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Research Papers

A Comparative Study of Evidence Theories in the Modeling, Analysis, and Design of Engineering Systems

[+] Author and Article Information
K. K. Annamdas

Department of Mechanical and Aerospace Engineering,
University of Miami,
Coral Gables, FL 33146

Contributed by the Design Automation Committee of ASME for publication in the JOURNAL OF MECHANICAL DESIGN. Manuscript received June 4, 2012; final manuscript received March 28, 2013; published online May 9, 2013. Assoc. Editor: Zissimos P. Mourelatos.

J. Mech. Des 135(6), 061006 (May 09, 2013) (10 pages) Paper No: MD-12-1297; doi: 10.1115/1.4024229 History: Received June 04, 2012; Revised March 28, 2013

The application of different types of evidence theories in the modeling, analysis and design of engineering systems is explored. In most studies dealing with evidence theory, the Dempster–Shafer theory (DST) has been used as the framework not only for the characterization and representation of uncertainty but also for combining evidence. The versatility of the theory is the motivation for selecting DST to represent and combine different types of evidence obtained from multiple sources. In this work, five evidence combination rules, namely, Dempster–Shafer, Yager, Inagaki, Zhang, and Murrphy combination rules, are considered. The limitations and sensitivity of the DST rule in the case of conflicting evidence are illustrated with examples. The application of all the five evidence combination rules for the modeling, analysis and design of engineering systems is illustrated using a power plant failure example and a welded beam problem. The aim is to understand the basic characteristics of each rule and develop preliminary guidelines or criteria for selecting an evidence combination rule that is most appropriate based on the nature and characteristics of the available evidence. Since this work is the first one aimed at developing the guidelines or criteria for selecting the most suitable evidence combination rule, further studies are required to refine the guidelines and criteria developed in this work.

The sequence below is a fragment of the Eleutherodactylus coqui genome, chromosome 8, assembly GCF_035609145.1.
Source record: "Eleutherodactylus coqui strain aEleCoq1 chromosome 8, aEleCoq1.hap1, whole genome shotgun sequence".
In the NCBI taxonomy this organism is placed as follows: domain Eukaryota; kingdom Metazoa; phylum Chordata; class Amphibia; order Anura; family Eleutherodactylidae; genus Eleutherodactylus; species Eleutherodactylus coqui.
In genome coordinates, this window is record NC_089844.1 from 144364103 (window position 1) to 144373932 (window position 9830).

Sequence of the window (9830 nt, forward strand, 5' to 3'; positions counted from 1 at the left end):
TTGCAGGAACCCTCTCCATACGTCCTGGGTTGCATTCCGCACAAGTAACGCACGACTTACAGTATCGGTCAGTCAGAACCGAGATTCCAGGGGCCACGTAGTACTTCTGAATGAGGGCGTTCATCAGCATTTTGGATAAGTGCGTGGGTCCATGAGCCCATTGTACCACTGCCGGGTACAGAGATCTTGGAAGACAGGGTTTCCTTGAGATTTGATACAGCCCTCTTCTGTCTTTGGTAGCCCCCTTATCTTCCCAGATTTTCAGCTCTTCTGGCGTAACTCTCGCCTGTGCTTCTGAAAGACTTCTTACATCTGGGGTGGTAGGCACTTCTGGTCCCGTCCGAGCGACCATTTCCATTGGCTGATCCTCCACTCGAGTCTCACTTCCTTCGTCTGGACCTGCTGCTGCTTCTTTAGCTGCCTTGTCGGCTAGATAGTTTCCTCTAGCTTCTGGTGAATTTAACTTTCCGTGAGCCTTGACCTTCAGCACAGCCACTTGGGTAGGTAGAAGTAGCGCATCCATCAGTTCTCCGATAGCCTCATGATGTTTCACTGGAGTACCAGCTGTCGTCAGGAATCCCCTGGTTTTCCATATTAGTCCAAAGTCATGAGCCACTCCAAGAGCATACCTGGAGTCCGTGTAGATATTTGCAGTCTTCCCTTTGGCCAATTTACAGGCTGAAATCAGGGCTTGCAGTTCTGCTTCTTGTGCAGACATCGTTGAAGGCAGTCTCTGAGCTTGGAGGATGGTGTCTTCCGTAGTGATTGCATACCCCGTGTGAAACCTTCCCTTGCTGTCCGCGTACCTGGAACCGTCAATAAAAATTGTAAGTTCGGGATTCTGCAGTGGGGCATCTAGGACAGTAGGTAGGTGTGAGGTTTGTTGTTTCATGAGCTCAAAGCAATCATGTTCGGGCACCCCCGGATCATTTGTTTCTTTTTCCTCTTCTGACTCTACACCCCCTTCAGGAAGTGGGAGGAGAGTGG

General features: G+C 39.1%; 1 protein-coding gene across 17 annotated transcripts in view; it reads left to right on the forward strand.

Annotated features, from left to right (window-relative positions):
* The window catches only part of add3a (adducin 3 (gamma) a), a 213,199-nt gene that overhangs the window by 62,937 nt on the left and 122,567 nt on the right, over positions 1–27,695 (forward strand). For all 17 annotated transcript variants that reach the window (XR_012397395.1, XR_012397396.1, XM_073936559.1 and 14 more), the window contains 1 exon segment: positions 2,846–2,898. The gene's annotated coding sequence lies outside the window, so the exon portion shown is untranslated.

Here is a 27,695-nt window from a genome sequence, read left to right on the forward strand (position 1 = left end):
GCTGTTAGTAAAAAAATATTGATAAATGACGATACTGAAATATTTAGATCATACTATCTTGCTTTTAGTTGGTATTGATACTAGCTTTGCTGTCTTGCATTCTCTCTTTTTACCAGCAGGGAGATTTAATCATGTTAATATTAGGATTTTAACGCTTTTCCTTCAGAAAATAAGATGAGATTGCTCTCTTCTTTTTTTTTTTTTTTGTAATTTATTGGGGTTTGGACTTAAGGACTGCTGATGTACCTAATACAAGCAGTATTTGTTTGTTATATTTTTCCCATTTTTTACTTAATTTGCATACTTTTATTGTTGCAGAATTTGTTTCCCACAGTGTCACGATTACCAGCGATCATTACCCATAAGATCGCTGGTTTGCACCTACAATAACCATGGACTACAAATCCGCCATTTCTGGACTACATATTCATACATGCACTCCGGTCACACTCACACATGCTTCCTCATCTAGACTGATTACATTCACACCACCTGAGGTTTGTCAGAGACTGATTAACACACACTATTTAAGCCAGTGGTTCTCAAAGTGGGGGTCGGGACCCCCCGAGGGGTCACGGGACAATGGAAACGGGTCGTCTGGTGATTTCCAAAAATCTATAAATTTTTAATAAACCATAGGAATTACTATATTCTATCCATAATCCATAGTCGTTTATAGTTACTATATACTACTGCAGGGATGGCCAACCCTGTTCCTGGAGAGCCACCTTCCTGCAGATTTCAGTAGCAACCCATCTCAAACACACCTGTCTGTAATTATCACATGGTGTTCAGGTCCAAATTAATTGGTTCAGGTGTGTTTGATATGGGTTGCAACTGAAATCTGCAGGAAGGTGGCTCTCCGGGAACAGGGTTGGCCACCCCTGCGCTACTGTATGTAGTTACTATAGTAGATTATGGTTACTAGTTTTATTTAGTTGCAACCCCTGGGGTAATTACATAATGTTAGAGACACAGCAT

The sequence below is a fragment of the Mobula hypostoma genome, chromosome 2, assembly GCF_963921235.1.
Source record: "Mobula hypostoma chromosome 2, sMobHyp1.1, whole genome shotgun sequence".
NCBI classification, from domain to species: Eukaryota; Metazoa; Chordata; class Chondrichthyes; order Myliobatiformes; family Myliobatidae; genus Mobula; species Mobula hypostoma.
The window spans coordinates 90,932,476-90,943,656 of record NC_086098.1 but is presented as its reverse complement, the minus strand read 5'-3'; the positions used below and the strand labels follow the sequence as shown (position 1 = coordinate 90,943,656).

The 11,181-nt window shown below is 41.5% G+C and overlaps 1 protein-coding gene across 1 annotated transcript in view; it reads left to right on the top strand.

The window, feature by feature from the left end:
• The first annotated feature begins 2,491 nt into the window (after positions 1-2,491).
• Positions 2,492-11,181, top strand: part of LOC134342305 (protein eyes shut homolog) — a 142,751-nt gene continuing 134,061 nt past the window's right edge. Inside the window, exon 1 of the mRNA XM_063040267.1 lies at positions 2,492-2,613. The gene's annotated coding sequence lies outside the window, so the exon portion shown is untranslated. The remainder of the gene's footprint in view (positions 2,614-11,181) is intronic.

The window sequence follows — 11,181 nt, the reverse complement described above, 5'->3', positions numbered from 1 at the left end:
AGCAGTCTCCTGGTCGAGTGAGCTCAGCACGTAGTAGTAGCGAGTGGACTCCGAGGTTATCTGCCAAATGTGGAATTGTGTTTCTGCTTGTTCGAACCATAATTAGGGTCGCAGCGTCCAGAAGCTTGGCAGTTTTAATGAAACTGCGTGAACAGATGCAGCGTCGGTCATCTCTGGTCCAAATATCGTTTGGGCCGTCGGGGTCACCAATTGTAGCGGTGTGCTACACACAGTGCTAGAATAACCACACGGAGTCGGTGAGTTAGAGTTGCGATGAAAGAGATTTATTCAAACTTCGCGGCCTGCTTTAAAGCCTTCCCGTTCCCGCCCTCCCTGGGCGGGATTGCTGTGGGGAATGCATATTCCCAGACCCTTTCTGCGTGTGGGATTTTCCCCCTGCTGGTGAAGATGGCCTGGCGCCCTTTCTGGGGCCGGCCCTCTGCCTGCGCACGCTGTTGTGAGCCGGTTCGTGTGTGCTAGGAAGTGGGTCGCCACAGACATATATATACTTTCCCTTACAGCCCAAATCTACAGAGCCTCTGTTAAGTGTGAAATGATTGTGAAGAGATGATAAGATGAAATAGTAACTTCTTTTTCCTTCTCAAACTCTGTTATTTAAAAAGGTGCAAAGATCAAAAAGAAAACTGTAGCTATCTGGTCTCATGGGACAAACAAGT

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References

Figures

Grahic Jump Location
Fig. 1

Belief (Bel) and Plausibility (Pl) of a proposition A

Grahic Jump Location
Fig. 2

Inagaki's unified rule of combination with different values of the parameter k

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